Earlier in May, Amazon announced integration with Twitter to introduce a new #AmazonCart hashtag system, one which would instantly add a purchasable item from user’s Twitter feed into their shopping cart on Amazon. On Wednesday, the company expanded its Twitter functionality by introducing a new hashtag for shoppers, #AmazonWishList which will post a tweeted product to the users Amazon Wish List.
In order for any of this to work, customers must first connect their Twitter account to their Amazon account via amazon.com/social. After doing so, customers can then shop and wish for items just by tweeting, adding it to “#AmazonCart,” or “#AmazonWishList.” If the items are added to the cart, the customer has to log into their Amazon account to finalize the purchases made. In the case of the Wish List, it will be included in their Wish List, where friends and family can view their gift preferences.
"Arriving just in time for the holiday shopping season, Amazon introduces #AmazonWishList, allowing customers to add items to their Amazon Wish List without leaving Twitter. Customers who discover a Tweet from their favorite artist, expert, brand, or friend with an Amazon.com product link, can simply add '#AmazonWishList' to the reply on Twitter and the product is added to their Amazon Wish List", says Amazon.
Amazon will not be required to share profits with Twitter when customers include products to their Amazon shopping cart, or when they finalize the purchase from his or her account. So essentially, the hashtag system is advantageous to Amazon as long as people make use of it to buy products.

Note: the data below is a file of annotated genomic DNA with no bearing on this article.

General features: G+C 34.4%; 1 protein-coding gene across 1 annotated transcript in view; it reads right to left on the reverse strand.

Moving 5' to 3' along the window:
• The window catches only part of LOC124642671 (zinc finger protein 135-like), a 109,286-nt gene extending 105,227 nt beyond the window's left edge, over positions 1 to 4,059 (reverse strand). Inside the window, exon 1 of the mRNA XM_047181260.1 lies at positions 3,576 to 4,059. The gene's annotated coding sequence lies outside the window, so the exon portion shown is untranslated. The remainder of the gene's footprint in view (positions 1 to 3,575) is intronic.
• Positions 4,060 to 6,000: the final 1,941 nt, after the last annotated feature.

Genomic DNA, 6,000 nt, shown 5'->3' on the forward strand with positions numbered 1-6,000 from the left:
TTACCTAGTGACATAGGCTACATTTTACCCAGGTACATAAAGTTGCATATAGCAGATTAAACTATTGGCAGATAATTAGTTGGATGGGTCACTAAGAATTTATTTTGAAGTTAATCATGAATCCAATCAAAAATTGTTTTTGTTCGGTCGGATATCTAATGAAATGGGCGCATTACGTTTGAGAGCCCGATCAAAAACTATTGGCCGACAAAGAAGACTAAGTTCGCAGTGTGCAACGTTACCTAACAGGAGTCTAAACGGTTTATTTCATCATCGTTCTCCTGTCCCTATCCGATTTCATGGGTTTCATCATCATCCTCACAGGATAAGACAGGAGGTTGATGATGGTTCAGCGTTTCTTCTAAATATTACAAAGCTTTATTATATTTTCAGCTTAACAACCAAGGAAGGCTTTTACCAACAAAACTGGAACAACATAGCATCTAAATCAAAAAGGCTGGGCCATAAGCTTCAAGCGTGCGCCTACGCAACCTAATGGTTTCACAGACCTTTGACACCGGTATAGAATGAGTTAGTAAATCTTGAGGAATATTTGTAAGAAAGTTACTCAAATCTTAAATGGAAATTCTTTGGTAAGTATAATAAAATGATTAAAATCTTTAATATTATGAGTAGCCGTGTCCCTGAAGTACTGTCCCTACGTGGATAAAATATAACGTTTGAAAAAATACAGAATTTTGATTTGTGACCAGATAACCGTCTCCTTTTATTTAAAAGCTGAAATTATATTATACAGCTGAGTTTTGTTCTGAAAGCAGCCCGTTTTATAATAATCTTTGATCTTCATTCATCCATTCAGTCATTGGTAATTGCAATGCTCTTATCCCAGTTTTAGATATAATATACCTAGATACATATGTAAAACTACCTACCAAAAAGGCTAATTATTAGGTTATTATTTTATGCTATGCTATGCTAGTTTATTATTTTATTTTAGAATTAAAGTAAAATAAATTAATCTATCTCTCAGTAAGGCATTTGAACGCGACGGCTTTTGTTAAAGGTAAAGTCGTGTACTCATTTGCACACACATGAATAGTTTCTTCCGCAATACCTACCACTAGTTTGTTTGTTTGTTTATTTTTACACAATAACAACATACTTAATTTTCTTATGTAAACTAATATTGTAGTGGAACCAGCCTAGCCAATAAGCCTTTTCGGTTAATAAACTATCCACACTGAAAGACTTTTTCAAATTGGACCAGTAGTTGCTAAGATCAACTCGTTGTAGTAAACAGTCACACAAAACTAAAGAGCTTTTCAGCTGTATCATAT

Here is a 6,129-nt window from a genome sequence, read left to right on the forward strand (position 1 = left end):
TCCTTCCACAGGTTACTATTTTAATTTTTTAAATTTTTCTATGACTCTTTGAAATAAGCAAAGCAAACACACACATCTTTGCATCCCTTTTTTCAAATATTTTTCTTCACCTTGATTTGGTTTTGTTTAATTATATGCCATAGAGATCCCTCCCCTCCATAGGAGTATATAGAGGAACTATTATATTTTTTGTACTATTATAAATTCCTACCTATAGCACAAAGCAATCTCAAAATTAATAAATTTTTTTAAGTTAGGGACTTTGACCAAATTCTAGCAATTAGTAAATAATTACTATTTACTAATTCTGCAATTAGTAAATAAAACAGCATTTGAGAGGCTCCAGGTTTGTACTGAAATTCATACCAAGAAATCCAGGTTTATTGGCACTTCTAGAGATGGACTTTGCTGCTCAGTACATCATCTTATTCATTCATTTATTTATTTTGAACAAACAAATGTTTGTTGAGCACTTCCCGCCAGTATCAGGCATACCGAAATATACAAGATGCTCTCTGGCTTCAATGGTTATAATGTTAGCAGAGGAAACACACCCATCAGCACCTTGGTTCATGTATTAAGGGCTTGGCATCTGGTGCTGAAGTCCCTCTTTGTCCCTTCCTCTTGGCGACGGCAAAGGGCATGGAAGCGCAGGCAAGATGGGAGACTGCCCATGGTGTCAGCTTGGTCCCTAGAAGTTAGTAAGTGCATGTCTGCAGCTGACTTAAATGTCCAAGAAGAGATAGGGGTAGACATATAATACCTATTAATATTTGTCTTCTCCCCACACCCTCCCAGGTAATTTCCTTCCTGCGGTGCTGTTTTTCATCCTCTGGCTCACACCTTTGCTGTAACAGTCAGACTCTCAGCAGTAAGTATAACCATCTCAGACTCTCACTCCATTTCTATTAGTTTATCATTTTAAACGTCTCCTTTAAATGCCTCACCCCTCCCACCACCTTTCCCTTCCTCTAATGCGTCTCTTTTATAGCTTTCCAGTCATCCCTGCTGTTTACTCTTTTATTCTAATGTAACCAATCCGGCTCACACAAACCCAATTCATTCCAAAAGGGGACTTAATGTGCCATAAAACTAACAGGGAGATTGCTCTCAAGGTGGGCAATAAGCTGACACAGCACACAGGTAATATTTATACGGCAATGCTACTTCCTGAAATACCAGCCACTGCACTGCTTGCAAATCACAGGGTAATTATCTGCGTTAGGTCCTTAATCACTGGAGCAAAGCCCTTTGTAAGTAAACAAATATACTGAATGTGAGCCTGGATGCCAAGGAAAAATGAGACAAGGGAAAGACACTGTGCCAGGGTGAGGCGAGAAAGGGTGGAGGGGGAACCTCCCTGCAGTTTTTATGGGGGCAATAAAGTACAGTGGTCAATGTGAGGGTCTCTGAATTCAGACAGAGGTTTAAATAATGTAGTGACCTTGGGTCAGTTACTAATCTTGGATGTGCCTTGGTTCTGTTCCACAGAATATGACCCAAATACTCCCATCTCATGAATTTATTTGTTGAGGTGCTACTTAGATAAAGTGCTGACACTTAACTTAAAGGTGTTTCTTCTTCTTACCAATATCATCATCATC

Amazon’s Wish List feature is a pretty popular tool around the holiday season that intends to help shoppers find, give and receive items they want most. It also should help reduce some of the returns, which can cost retailers millions of dollars. Last holiday season, its customers added 7 books and 5 toys every second to Wish Lists, and 1 in 3 users worldwide wished last year, with 50 items added to Wish Lists per second, the company noted.
Besides the Twitter integration, Amazon has also come up with a new “Save a Photo” feature to its Wish List service that lets customers snap a picture of anything and post it to their list. The “Don’t Spoil My Surprises” feature in the service hides from the Wish List creator the products that friends and family purchase, so every gift remains a surprise. Once an item is purchased from an Amazon Wish List, other buyers will view only what remains on the Wish List in order to avoid duplicates.